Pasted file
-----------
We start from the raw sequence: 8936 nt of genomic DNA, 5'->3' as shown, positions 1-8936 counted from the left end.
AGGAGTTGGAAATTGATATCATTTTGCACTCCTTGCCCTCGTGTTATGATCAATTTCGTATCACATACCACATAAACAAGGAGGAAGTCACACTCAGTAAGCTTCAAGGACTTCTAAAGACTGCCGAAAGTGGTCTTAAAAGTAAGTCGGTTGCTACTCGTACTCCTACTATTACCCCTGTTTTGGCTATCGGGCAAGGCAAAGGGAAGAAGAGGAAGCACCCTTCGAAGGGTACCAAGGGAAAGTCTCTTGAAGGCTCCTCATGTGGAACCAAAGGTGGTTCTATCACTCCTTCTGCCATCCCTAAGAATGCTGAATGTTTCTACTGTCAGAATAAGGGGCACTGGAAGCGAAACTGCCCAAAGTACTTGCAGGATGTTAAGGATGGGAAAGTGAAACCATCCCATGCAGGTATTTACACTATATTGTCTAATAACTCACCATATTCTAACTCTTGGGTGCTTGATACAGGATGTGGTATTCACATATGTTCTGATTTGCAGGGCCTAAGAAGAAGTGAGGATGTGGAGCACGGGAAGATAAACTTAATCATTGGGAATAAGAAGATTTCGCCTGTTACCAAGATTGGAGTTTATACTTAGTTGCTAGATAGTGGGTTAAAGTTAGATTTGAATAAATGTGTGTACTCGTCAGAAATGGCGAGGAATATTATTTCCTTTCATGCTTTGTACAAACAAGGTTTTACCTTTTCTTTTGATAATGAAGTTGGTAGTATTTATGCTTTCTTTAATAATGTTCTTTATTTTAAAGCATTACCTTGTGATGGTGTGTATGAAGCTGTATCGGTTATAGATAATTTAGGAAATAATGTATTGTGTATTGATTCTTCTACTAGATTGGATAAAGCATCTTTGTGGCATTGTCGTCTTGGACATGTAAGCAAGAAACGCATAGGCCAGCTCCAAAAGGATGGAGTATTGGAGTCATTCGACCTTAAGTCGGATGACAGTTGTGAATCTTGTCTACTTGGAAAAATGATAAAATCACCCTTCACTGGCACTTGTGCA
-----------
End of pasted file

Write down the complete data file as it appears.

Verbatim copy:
We start from the raw sequence: 8936 nt of genomic DNA, 5'->3' as shown, positions 1-8936 counted from the left end.
AGGAGTTGGAAATTGATATCATTTTGCACTCCTTGCCCTCGTGTTATGATCAATTTCGTATCACATACCACATAAACAAGGAGGAAGTCACACTCAGTAAGCTTCAAGGACTTCTAAAGACTGCCGAAAGTGGTCTTAAAAGTAAGTCGGTTGCTACTCGTACTCCTACTATTACCCCTGTTTTGGCTATCGGGCAAGGCAAAGGGAAGAAGAGGAAGCACCCTTCGAAGGGTACCAAGGGAAAGTCTCTTGAAGGCTCCTCATGTGGAACCAAAGGTGGTTCTATCACTCCTTCTGCCATCCCTAAGAATGCTGAATGTTTCTACTGTCAGAATAAGGGGCACTGGAAGCGAAACTGCCCAAAGTACTTGCAGGATGTTAAGGATGGGAAAGTGAAACCATCCCATGCAGGTATTTACACTATATTGTCTAATAACTCACCATATTCTAACTCTTGGGTGCTTGATACAGGATGTGGTATTCACATATGTTCTGATTTGCAGGGCCTAAGAAGAAGTGAGGATGTGGAGCACGGGAAGATAAACTTAATCATTGGGAATAAGAAGATTTCGCCTGTTACCAAGATTGGAGTTTATACTTAGTTGCTAGATAGTGGGTTAAAGTTAGATTTGAATAAATGTGTGTACTCGTCAGAAATGGCGAGGAATATTATTTCCTTTCATGCTTTGTACAAACAAGGTTTTACCTTTTCTTTTGATAATGAAGTTGGTAGTATTTATGCTTTCTTTAATAATGTTCTTTATTTTAAAGCATTACCTTGTGATGGTGTGTATGAAGCTGTATCGGTTATAGATAATTTAGGAAATAATGTATTGTGTATTGATTCTTCTACTAGATTGGATAAAGCATCTTTGTGGCATTGTCGTCTTGGACATGTAAGCAAGAAACGCATAGGCCAGCTCCAAAAGGATGGAGTATTGGAGTCATTCGACCTTAAGTCGGATGACAGTTGTGAATCTTGTCTACTTGGAAAAATGATAAAATCACCCTTCACTGGCACTTGTGCA